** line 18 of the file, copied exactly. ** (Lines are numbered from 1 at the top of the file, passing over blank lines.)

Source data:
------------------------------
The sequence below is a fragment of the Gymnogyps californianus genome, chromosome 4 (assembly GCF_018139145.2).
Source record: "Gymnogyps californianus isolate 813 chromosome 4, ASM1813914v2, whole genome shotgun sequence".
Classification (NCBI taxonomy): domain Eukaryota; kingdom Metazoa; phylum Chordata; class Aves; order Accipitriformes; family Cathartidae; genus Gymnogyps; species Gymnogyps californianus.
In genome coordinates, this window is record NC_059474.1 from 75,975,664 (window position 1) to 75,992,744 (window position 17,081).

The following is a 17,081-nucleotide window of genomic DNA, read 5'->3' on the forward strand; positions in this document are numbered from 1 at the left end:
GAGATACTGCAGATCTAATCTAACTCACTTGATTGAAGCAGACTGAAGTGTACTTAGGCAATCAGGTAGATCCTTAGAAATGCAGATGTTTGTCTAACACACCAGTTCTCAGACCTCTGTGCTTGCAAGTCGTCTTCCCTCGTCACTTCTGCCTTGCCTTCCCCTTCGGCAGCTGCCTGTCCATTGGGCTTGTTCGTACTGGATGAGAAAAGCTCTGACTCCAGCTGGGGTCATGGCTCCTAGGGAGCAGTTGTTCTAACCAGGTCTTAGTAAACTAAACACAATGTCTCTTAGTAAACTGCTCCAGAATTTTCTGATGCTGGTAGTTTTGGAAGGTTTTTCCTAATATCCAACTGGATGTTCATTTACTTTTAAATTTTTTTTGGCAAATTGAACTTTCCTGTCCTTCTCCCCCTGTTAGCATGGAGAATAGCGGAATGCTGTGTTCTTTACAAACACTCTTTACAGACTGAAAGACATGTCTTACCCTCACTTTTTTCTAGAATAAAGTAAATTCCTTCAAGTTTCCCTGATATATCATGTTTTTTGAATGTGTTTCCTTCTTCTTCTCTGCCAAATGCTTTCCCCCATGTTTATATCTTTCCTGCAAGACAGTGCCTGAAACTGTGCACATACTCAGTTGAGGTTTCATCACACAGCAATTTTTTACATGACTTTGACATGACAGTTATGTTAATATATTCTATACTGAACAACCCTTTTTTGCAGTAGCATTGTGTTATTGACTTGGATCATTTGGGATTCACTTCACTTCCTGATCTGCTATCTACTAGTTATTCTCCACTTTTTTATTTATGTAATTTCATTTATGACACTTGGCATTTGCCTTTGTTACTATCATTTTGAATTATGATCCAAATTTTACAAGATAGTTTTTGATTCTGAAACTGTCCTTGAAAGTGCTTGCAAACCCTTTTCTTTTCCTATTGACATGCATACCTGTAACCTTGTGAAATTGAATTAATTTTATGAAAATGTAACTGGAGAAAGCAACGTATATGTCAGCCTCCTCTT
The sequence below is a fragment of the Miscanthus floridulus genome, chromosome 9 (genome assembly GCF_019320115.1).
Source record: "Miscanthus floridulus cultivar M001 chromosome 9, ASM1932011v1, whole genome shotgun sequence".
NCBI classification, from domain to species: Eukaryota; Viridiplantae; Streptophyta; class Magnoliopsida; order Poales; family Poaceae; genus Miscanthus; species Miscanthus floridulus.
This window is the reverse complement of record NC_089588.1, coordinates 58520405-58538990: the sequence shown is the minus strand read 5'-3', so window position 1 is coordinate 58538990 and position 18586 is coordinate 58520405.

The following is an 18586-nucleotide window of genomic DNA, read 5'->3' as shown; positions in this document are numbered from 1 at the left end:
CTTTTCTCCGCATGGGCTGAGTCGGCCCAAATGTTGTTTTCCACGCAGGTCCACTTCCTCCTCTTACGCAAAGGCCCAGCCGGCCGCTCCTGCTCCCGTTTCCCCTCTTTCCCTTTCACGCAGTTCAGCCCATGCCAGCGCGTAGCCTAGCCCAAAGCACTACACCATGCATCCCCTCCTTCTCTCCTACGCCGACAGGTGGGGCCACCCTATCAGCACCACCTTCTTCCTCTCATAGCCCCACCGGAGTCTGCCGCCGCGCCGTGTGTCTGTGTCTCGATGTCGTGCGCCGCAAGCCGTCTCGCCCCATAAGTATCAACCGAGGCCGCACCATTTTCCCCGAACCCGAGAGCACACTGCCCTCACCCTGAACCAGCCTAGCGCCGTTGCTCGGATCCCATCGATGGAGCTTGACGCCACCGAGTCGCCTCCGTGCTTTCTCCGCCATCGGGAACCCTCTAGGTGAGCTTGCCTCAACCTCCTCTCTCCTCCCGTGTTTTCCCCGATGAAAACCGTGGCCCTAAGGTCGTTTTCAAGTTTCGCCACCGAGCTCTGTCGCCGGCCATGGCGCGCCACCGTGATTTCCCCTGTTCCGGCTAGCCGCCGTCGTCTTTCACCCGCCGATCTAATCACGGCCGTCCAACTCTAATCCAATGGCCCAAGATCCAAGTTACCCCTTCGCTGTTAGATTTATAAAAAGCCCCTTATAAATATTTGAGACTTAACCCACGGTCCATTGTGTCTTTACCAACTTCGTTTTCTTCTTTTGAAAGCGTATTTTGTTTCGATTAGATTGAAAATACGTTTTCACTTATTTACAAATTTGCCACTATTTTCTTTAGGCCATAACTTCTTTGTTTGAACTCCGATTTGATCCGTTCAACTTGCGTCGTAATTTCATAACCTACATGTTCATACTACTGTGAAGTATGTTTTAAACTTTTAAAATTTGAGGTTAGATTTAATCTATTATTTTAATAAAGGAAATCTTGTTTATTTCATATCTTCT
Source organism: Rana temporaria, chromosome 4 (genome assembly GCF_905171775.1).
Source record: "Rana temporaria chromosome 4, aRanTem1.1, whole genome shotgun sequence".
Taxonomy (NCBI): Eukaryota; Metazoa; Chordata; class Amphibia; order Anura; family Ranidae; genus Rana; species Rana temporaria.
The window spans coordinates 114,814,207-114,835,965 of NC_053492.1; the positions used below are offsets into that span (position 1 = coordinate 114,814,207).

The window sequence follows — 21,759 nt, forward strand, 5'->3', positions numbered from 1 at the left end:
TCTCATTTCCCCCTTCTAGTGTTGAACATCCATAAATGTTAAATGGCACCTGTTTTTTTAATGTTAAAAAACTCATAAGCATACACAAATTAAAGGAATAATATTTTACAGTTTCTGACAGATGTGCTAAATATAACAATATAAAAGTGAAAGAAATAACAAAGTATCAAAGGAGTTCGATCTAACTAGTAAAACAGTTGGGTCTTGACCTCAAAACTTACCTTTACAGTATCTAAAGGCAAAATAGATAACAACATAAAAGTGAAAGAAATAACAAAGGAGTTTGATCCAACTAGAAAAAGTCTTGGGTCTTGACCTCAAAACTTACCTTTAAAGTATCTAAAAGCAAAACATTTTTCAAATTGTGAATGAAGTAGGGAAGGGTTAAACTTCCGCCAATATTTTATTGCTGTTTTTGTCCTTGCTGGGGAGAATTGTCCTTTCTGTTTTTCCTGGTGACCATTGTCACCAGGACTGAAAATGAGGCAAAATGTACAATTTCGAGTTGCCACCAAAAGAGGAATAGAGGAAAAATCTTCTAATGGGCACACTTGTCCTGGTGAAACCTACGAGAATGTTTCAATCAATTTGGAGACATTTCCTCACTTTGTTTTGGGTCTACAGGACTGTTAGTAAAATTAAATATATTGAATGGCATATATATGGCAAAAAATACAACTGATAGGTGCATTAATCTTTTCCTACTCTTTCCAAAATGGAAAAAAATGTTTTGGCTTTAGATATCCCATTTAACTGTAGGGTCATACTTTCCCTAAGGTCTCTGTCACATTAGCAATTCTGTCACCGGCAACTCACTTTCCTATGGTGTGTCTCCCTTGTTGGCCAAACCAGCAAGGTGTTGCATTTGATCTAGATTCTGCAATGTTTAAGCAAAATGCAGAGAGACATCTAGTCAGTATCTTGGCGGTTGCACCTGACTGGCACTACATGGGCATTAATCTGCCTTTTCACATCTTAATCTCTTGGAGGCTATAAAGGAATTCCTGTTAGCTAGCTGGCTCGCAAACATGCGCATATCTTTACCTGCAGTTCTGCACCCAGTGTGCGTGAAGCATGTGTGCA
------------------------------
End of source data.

TCTCATTTCCCCCTTCTAGTGTTGAACATCCATAAATGTTAAATGGCACCTGTTTTTTTAATGTTAAAAAACTCATAAGCATACACAAATTAAAGGAATAATATTTTACAGTTTCTGACAGATGTGCTAAATATAACAATATAAAAGTGAAAGAAATAACAAAGTATCAAAGGAGTTCGATCTAACTAGTAAAACAGTTGGGTCTTGACCTCAAAACTTACCTTTACAGTATCTAAAGGCAAAATAGATAACAACATAAAAGTGAAAGAAATAACAAAGGAGTTTGATCCAACTAGAAAAAGTCTTGGGTCTTGACCTCAAAACTTACCTTTAAAGTATCTAAAAGCAAAACATTTTTCAAATTGTGAATGAAGTAGGGAAGGGTTAAACTTCCGCCAATATTTTATTGCTGTTTTTGTCCTTGCTGGGGAGAATTGTCCTTTCTGTTTTTCCTGGTGACCATTGTCACCAGGACTGAAAATGAGGCAAAATGTACAATTTCGAGTTGCCACCAAAAGAGGAATAGAGGAAAAATCTTCTAATGGGCACACTTGTCCTGGTGAAACCTACGAGAATGTTTCAATCAATTTGGAGACATTTCCTCACTTTGTTTTGGGTCTACAGGACTGTTAGTAAAATTAAATATATTGAATGGCATATATATGGCAAAAAATACAACTGATAGGTGCATTAATCTTTTCCTACTCTTTCCAAAATGGAAAAAAATGTTTTGGCTTTAGATATCCCATTTAACTGTAGGGTCATACTTTCCCTAAGGTCTCTGTCACATTAGCAATTCTGTCACCGGCAACTCACTTTCCTATGGTGTGTCTCCCTTGTTGGCCAAACCAGCAAGGTGTTGCATTTGATCTAGATTCTGCAATGTTTAAGCAAAATGCAGAGAGACATCTAGTCAGTATCTTGGCGGTTGCACCTGACTGGCACTACATGGGCATTAATCTGCCTTTTCACATCTTAATCTCTTGGAGGCTATAAAGGAATTCCTGTTAGCTAGCTGGCTCGCAAACATGCGCATATCTTTACCTGCAGTTCTGCACCCAGTGTGCGTGAAGCATGTGTGCA